Enter the new GrubStreet Writing Center building at the Seaport and you’ll be greeted by the sight of colorful titles on display in a bookstore on the ground floor. Nearby is a cafe which has not yet opened, but from the windows you can see the waterfront, dotted with boats. Go upstairs to see the space’s iconic red typewriter, on display next to a sign that says ‘Grubbies, invade your seaport’. There are classrooms of different sizes, suitable for small seminars or a gathering of a few. Nooks and crannies are ideal for writers who want to get together for work or just spend a few moments alone.
This is the new location of GrubStreet. Originally based on Boylston Street, in the heart of Boston’s Back Bay neighborhood, the creative writing incubator moved to the southeast side of the 50 Liberty Drive building, facing the marina and the Institute of Contemporary Art. . GrubStreet is a writing center that offers workshops, seminars, consultations and more to anyone who chooses to use its services, with or without membership. They also offer scholarships to make their programs more accessible to the public. Although GrubStreet will not be holding a grand opening, some classes are starting to take place in person.
Chief Executive Officer Eve Bridburg said that while GrubStreet faced increasing pressure in its old location, it became clear that a change was needed. âWe are a mid-sized, non-profit arts organization. In our history we’ve moved probably every five to six years and we’ve become increasingly concerned about the rising cost of rents in Boston, âsaid Bridburg. “Our building was sold and the new owner made it clear that we were not going to have a house at the end of our lease.” She added that GrubStreet had grown considerably, no longer being the “small, quaint, non-profit with a few people coming in and going out” that it used to be, and the owners weren’t as interested in housing them. . âWe really started to think that we either had to buy our own building or partner with another organization, or do something drastically different, if we’re going to stay in Boston, which we felt and felt really important. “
As of 2018, GrubStreet launched an $ 8 million fundraising campaign, which mobilized over 300 people and foundations. Donations ranged from $ 5 million to $ 2.5 million. Part of the money came from the Massachusetts Cultural Facilities Fund, while the Calderwood Charitable Foundation made the main donation of $ 2.5 million. Bridburg anticipates that GrubStreet will remain in the seaport space for some time, as they have a 35-year lease.
The building on Liberty Drive has a number of new features. The bookstore owned by Porter Square Books opened this month. Some bookcases are “Harry Potter,” according to Merge Architects founder Beth Whittaker, and can rotate to create more space. A new cafÃ© will offer coffee, breakfast and lunch, and potentially wine and draft beer. Bridburg said the GrubStreet team had been considering having a cafe and bookstore for some time, to create a writers-friendly literary home. The ground floor includes a performance space with a circular stage, accessible by a ramp, and it will be open to readings and potentially film festivals. On the second floor, there are classrooms, a kitchen for staff and student use, a podcast studio, a common area, and plenty of meeting places. While the upstairs space is reserved for students, instructors and GrubStreet guests, the cafe and bookstore will be open to the public. Whittaker said his intention was to make the design warm, accessible and modern.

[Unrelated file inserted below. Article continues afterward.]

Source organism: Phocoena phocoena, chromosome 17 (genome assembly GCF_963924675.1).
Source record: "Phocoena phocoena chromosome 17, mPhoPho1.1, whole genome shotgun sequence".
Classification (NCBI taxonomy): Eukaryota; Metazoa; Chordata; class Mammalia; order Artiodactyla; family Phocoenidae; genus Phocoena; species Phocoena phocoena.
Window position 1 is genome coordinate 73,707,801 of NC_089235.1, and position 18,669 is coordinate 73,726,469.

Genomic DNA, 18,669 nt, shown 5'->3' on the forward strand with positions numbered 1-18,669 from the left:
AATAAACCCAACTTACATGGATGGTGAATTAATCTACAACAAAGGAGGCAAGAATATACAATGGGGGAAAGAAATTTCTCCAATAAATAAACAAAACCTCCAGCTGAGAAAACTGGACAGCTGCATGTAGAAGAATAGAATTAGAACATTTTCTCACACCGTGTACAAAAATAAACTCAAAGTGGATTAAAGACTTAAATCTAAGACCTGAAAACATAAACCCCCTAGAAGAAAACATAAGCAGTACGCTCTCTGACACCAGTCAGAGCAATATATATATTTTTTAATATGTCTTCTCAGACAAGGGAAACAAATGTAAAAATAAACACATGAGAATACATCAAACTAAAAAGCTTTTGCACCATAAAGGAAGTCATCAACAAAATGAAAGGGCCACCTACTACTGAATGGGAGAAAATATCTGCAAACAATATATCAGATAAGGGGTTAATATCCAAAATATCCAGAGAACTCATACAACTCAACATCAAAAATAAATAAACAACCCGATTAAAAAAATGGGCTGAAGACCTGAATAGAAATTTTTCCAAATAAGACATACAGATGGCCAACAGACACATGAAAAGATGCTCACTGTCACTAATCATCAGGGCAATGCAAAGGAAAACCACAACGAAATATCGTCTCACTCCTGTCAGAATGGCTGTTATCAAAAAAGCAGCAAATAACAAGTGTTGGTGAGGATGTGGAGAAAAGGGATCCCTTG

âOur work is always contemporary,â said Whittaker. âWe knew they wanted to have this new cool space, but it was also very important that it looked like GrubStreet and their community, which is very down to earth, very diverse, natural. We looked at materials that were very simple, like wood and concrete, and warm. “
David Sandberg, owner of Porter Square Books, said GrubStreet’s mission to cut across lines of race, ethnicity and economy resonated with him, and he hopes that by working together they will foster a space that supports people’s creativity. Literary artist, instructor and board member Regie Gibson said he admires the center’s egalitarian approach and hopes it will continue to empower emerging writers.
“What GrubStreet does is it takes novices, the ones who feel like they have no voice, and they have to find the many voices that they actually have, but also bring them into a space. where they can feel more confident in bringing those voices to other people, “Gibson said. He added,” It allows for the exchange of ideas through the story, through the narrative. And I think. that we need a lot more. I love the promotion of literary citizenship, the idea that there is one thing we owe each other. And one of the things we owe each other to others is to listen, so I appreciate that.